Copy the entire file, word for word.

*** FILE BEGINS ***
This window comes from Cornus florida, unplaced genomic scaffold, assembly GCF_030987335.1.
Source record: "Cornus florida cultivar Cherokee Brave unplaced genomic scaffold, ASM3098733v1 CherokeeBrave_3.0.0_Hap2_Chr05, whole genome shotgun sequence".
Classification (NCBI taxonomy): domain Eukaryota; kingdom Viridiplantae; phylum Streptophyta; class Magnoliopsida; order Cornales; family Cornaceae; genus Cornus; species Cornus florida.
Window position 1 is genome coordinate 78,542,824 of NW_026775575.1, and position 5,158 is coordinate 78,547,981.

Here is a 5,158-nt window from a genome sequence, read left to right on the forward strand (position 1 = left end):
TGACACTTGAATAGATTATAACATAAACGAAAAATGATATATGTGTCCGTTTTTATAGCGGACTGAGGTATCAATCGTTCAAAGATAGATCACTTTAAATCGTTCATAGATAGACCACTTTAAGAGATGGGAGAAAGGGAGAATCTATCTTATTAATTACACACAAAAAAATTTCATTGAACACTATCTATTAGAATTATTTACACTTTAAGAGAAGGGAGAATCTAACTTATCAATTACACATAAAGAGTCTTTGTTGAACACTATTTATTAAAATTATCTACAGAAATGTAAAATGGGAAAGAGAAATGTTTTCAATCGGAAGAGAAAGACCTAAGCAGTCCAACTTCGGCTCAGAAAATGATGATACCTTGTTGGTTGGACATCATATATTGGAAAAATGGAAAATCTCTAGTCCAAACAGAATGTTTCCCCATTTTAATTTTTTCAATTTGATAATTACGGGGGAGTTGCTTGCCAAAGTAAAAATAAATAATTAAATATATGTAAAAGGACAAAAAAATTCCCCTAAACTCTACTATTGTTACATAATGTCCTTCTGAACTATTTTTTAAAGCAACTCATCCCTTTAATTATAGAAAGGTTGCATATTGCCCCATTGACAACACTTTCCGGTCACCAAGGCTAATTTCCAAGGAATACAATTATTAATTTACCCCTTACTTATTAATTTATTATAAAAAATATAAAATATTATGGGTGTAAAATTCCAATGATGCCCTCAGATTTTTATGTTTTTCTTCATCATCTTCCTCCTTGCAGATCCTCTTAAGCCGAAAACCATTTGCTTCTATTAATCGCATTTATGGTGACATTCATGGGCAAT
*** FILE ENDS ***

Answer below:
This window comes from Cornus florida, unplaced genomic scaffold, assembly GCF_030987335.1.
Source record: "Cornus florida cultivar Cherokee Brave unplaced genomic scaffold, ASM3098733v1 CherokeeBrave_3.0.0_Hap2_Chr05, whole genome shotgun sequence".
Classification (NCBI taxonomy): domain Eukaryota; kingdom Viridiplantae; phylum Streptophyta; class Magnoliopsida; order Cornales; family Cornaceae; genus Cornus; species Cornus florida.
Window position 1 is genome coordinate 78,542,824 of NW_026775575.1, and position 5,158 is coordinate 78,547,981.

Here is a 5,158-nt window from a genome sequence, read left to right on the forward strand (position 1 = left end):
TGACACTTGAATAGATTATAACATAAACGAAAAATGATATATGTGTCCGTTTTTATAGCGGACTGAGGTATCAATCGTTCAAAGATAGATCACTTTAAATCGTTCATAGATAGACCACTTTAAGAGATGGGAGAAAGGGAGAATCTATCTTATTAATTACACACAAAAAAATTTCATTGAACACTATCTATTAGAATTATTTACACTTTAAGAGAAGGGAGAATCTAACTTATCAATTACACATAAAGAGTCTTTGTTGAACACTATTTATTAAAATTATCTACAGAAATGTAAAATGGGAAAGAGAAATGTTTTCAATCGGAAGAGAAAGACCTAAGCAGTCCAACTTCGGCTCAGAAAATGATGATACCTTGTTGGTTGGACATCATATATTGGAAAAATGGAAAATCTCTAGTCCAAACAGAATGTTTCCCCATTTTAATTTTTTCAATTTGATAATTACGGGGGAGTTGCTTGCCAAAGTAAAAATAAATAATTAAATATATGTAAAAGGACAAAAAAATTCCCCTAAACTCTACTATTGTTACATAATGTCCTTCTGAACTATTTTTTAAAGCAACTCATCCCTTTAATTATAGAAAGGTTGCATATTGCCCCATTGACAACACTTTCCGGTCACCAAGGCTAATTTCCAAGGAATACAATTATTAATTTACCCCTTACTTATTAATTTATTATAAAAAATATAAAATATTATGGGTGTAAAATTCCAATGATGCCCTCAGATTTTTATGTTTTTCTTCATCATCTTCCTCCTTGCAGATCCTCTTAAGCCGAAAACCATTTGCTTCTATTAATCGCATTTATGGTGACATTCATGGGCAAT